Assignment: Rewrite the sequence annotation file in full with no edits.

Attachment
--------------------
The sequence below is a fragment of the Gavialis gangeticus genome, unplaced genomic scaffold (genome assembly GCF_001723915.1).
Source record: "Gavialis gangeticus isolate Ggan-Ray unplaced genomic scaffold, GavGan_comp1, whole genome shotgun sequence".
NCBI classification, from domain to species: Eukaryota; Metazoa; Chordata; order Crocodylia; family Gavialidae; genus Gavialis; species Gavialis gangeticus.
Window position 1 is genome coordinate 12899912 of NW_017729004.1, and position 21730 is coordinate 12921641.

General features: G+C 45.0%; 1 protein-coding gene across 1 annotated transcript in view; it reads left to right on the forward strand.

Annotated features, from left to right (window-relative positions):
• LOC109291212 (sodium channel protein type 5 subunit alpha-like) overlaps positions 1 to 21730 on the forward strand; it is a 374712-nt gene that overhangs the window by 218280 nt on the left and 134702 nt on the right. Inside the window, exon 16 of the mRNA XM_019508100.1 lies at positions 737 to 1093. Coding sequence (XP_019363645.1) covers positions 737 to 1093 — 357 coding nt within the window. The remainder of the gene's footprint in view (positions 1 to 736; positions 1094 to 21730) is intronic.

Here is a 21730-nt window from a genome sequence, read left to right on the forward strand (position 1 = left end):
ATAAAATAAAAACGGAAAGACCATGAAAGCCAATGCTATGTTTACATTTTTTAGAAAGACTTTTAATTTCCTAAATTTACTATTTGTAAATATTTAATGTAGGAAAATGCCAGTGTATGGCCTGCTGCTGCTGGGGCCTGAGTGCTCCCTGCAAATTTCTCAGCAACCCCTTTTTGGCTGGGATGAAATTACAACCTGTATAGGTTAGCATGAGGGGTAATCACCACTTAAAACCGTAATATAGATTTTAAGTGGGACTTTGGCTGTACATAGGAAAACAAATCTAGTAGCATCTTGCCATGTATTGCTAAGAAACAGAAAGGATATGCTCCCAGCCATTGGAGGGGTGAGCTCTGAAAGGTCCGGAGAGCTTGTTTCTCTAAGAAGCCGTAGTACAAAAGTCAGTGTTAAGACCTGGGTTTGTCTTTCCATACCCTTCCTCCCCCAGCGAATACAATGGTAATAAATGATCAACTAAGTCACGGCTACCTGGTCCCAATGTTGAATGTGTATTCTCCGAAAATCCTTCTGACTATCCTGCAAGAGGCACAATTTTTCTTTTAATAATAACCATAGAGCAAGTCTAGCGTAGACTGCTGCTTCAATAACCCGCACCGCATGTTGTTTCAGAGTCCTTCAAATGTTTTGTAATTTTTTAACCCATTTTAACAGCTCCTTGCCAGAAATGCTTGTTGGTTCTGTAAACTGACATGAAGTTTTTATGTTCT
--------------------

The sequence below is a fragment of the Gavialis gangeticus genome, unplaced genomic scaffold (genome assembly GCF_001723915.1).
Source record: "Gavialis gangeticus isolate Ggan-Ray unplaced genomic scaffold, GavGan_comp1, whole genome shotgun sequence".
NCBI classification, from domain to species: Eukaryota; Metazoa; Chordata; order Crocodylia; family Gavialidae; genus Gavialis; species Gavialis gangeticus.
Window position 1 is genome coordinate 12899912 of NW_017729004.1, and position 21730 is coordinate 12921641.

General features: G+C 45.0%; 1 protein-coding gene across 1 annotated transcript in view; it reads left to right on the forward strand.

Annotated features, from left to right (window-relative positions):
• LOC109291212 (sodium channel protein type 5 subunit alpha-like) overlaps positions 1 to 21730 on the forward strand; it is a 374712-nt gene that overhangs the window by 218280 nt on the left and 134702 nt on the right. Inside the window, exon 16 of the mRNA XM_019508100.1 lies at positions 737 to 1093. Coding sequence (XP_019363645.1) covers positions 737 to 1093 — 357 coding nt within the window. The remainder of the gene's footprint in view (positions 1 to 736; positions 1094 to 21730) is intronic.

Here is a 21730-nt window from a genome sequence, read left to right on the forward strand (position 1 = left end):
ATAAAATAAAAACGGAAAGACCATGAAAGCCAATGCTATGTTTACATTTTTTAGAAAGACTTTTAATTTCCTAAATTTACTATTTGTAAATATTTAATGTAGGAAAATGCCAGTGTATGGCCTGCTGCTGCTGGGGCCTGAGTGCTCCCTGCAAATTTCTCAGCAACCCCTTTTTGGCTGGGATGAAATTACAACCTGTATAGGTTAGCATGAGGGGTAATCACCACTTAAAACCGTAATATAGATTTTAAGTGGGACTTTGGCTGTACATAGGAAAACAAATCTAGTAGCATCTTGCCATGTATTGCTAAGAAACAGAAAGGATATGCTCCCAGCCATTGGAGGGGTGAGCTCTGAAAGGTCCGGAGAGCTTGTTTCTCTAAGAAGCCGTAGTACAAAAGTCAGTGTTAAGACCTGGGTTTGTCTTTCCATACCCTTCCTCCCCCAGCGAATACAATGGTAATAAATGATCAACTAAGTCACGGCTACCTGGTCCCAATGTTGAATGTGTATTCTCCGAAAATCCTTCTGACTATCCTGCAAGAGGCACAATTTTTCTTTTAATAATAACCATAGAGCAAGTCTAGCGTAGACTGCTGCTTCAATAACCCGCACCGCATGTTGTTTCAGAGTCCTTCAAATGTTTTGTAATTTTTTAACCCATTTTAACAGCTCCTTGCCAGAAATGCTTGTTGGTTCTGTAAACTGACATGAAGTTTTTATGTTCT